top of page
  • Writer's pictureSSTN Admin

Tommy Byrne’s Wild Ride of 1949

Tommy Byrne’s Wild Ride of 1949

by Mike Whiteman

February 20, 2022


On April 21, 1949 Yankee pitcher Tommy Byrne hurled a complete game win against Washington Senators, 2-1. It was an unremarkable contest, as the lefty allowed only five hits and four walks in a tidy (especially by today’s measure) hour and 58 minutes.

This seemingly normal start would be the beginning of a truly unique pitching season.

In 1949, Tommy Byrne was one of the hardest to hit pitchers in baseball history.

He was coming off his first full season in the majors in 1948, going 8-5, 3.30 in a swingman-type role. In his 133 2/3 innings pitched, he struck out 93 batters, a ratio which would have led the American League had he accumulated enough innings. He would have also led the league with his 5.3 hits allowed per nine innings.

In addition, Byrne walked 101 batters in those 133 2/3 innings.

The lefthander featured an above average fastball and a nasty curve, both of which he frequently had problems locating. He at times worked methodically slow and liked to chat with the batters he was facing and to players in the opposing dugout. This created distraction not only for opponents but sometimes even his own fielders, who generally appreciated up tempo pace from their pitchers.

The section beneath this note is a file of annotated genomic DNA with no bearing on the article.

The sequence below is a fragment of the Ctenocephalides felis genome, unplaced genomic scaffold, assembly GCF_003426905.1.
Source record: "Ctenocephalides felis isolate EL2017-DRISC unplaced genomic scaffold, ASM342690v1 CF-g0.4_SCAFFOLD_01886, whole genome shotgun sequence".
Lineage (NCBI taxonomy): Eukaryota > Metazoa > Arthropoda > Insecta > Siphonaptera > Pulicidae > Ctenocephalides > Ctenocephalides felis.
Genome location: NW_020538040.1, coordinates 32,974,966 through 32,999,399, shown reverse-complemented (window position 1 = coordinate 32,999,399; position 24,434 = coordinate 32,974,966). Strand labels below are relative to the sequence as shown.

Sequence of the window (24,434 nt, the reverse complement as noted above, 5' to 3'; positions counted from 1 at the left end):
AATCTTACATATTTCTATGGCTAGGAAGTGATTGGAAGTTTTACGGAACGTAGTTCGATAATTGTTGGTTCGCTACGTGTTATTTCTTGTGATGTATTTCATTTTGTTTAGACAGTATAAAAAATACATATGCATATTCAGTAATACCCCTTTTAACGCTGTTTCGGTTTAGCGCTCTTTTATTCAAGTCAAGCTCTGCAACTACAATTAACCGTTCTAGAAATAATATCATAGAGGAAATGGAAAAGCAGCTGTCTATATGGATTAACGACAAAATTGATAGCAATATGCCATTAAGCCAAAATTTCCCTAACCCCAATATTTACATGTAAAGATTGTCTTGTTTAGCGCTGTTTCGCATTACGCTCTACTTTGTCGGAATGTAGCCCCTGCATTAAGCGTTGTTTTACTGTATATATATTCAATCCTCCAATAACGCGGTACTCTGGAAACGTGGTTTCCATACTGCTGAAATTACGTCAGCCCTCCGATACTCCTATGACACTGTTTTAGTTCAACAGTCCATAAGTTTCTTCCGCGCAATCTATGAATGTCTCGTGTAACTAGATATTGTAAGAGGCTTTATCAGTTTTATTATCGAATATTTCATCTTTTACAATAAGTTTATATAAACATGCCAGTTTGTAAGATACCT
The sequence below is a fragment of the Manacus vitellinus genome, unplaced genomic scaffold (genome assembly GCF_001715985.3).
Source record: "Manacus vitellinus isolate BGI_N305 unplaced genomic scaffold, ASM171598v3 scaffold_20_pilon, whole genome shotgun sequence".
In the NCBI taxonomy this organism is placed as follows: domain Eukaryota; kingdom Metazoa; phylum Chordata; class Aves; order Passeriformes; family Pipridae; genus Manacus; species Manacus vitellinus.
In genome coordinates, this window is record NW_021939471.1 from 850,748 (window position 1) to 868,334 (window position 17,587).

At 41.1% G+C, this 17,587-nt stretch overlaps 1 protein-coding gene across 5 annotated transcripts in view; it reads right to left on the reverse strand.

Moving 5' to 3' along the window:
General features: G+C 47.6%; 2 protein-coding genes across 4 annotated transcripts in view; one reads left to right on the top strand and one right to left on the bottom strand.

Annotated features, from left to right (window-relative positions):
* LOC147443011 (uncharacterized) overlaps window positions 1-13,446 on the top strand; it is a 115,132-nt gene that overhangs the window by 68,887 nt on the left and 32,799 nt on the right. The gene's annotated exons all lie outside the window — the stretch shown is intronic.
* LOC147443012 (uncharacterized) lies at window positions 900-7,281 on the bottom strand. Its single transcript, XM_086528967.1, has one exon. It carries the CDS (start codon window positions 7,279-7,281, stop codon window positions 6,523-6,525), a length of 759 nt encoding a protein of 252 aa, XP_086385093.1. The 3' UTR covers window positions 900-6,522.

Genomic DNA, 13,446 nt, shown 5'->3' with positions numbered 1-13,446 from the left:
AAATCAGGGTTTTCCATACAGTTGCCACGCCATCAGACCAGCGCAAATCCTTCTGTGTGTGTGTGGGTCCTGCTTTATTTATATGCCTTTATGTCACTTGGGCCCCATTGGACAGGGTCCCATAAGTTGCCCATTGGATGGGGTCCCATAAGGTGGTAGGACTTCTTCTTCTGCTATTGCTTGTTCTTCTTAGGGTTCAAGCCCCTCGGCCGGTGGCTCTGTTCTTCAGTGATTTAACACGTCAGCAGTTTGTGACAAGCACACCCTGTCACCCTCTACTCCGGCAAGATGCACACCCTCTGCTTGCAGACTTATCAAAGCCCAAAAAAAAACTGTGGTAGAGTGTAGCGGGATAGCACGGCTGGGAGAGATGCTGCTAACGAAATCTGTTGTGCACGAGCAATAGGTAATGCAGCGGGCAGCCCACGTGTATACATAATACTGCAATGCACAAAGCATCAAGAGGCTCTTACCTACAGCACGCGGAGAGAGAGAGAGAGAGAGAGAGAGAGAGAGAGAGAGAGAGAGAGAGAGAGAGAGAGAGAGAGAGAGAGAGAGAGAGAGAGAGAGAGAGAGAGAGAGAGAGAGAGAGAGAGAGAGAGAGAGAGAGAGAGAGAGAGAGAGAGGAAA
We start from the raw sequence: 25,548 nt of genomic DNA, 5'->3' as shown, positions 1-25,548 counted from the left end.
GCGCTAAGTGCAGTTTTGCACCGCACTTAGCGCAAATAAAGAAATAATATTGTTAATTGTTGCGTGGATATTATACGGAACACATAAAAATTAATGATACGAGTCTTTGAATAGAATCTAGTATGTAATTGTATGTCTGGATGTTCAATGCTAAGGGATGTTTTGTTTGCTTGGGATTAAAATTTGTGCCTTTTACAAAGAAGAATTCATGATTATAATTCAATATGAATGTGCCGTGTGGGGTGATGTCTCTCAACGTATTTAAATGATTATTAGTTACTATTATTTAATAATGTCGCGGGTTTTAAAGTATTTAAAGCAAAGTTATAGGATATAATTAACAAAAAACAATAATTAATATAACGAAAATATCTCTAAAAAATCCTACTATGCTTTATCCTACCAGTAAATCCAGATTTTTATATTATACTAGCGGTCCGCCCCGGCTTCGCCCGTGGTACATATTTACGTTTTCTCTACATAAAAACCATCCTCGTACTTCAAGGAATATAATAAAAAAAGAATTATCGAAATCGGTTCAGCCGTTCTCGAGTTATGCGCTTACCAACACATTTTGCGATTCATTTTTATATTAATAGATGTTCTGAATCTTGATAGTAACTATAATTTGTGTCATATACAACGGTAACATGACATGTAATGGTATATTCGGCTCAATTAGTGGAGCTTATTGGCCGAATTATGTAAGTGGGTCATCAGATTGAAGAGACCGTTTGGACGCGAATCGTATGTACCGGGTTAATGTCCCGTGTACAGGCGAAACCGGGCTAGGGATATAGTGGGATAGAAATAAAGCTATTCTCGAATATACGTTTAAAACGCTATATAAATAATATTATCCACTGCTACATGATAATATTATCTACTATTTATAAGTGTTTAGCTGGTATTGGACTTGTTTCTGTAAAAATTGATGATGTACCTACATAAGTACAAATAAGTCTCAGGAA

In short, a Tommy Byrne start was exhausting to all who watched.

Bottom line was he was effective, and manager Casey Stengel made him a member of the 1949 rotation. His numbers backed it up – Byrne was 15-7, 3.72 on the season, and the Yanks were 21-9 in games he started. It made for a solid number three/four starter season.

It wasn’t that easy though.

In games he won, Byrne was 15-0, 1.65. In games he lost, he was 0-7, 7.84. Now all pitchers are better when they win than when they lose, but this spread was significant. By contrast, staff ace Vic Raschi was 21-0, 2.20 in games he won and 0-10, 5.54 in games he lost.

In Byrne’s top five starts by game score he was 5-0, 0.50, allowing thirteen hits in 36 innings.

In Byrne’s worst five starts by game score he was 0-2, 25.87 ERA, walking 19 in eight innings.

There wasn’t much middle ground with Byrne, when he was on, he was very good. When he was off, watch out!

Some memorable starts from 1949:

June 8 – Hurled a 10.2 inning complete game – a loss to Detroit. He yielded only four singles and… thirteen walks. Among the free passes issued were three in the eleventh inning before Vic Wertz’s walk-off single.

June 16: Couldn’t get past the second inning, allowing three hits and seven walks.

June 23: Throws a one-hitter, yielding six walks.

June 29: Removed in the first inning after allowing three hits and three walks

August 12: Complete game win over Philadelphia – nine innings, six hits, eight walks, ten strikeouts

August 27: Two hit shutout, walking six batters.

By the end of the season, Byrne had yielded 5.7 hits per nine innings, 28th best of all time, twelfth if one takes out those who achieved their feats in the short season Negro Leagues and 2020 MLB season. In what was clearly a different era, he led AL in 5.9 strikeouts per nine innings. He also walked 179 batters in 196 innings pitched – an 8.2 walk/9 IP ratio. He hit thirteen batsmen, leading the AL.